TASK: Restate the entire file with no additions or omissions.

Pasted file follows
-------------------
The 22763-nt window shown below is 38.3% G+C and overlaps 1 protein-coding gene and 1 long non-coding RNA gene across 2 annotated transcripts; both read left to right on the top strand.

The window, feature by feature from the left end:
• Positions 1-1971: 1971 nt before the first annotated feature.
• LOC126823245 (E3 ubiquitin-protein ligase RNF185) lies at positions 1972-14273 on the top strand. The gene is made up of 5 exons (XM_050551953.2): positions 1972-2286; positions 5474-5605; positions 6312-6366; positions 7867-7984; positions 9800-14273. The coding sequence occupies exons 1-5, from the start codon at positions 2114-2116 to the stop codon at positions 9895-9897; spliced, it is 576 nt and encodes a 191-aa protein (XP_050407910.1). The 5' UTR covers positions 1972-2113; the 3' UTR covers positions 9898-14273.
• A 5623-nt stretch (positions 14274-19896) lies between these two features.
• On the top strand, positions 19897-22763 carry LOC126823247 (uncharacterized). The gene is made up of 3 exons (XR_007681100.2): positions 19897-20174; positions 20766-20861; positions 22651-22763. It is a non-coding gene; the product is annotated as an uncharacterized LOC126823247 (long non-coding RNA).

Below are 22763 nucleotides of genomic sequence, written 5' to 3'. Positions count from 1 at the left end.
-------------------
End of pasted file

The 22763-nt window shown below is 38.3% G+C and overlaps 1 protein-coding gene and 1 long non-coding RNA gene across 2 annotated transcripts; both read left to right on the top strand.

The window, feature by feature from the left end:
• Positions 1-1971: 1971 nt before the first annotated feature.
• LOC126823245 (E3 ubiquitin-protein ligase RNF185) lies at positions 1972-14273 on the top strand. The gene is made up of 5 exons (XM_050551953.2): positions 1972-2286; positions 5474-5605; positions 6312-6366; positions 7867-7984; positions 9800-14273. The coding sequence occupies exons 1-5, from the start codon at positions 2114-2116 to the stop codon at positions 9895-9897; spliced, it is 576 nt and encodes a 191-aa protein (XP_050407910.1). The 5' UTR covers positions 1972-2113; the 3' UTR covers positions 9898-14273.
• A 5623-nt stretch (positions 14274-19896) lies between these two features.
• On the top strand, positions 19897-22763 carry LOC126823247 (uncharacterized). The gene is made up of 3 exons (XR_007681100.2): positions 19897-20174; positions 20766-20861; positions 22651-22763. It is a non-coding gene; the product is annotated as an uncharacterized LOC126823247 (long non-coding RNA).

Below are 22763 nucleotides of genomic sequence, written 5' to 3'. Positions count from 1 at the left end.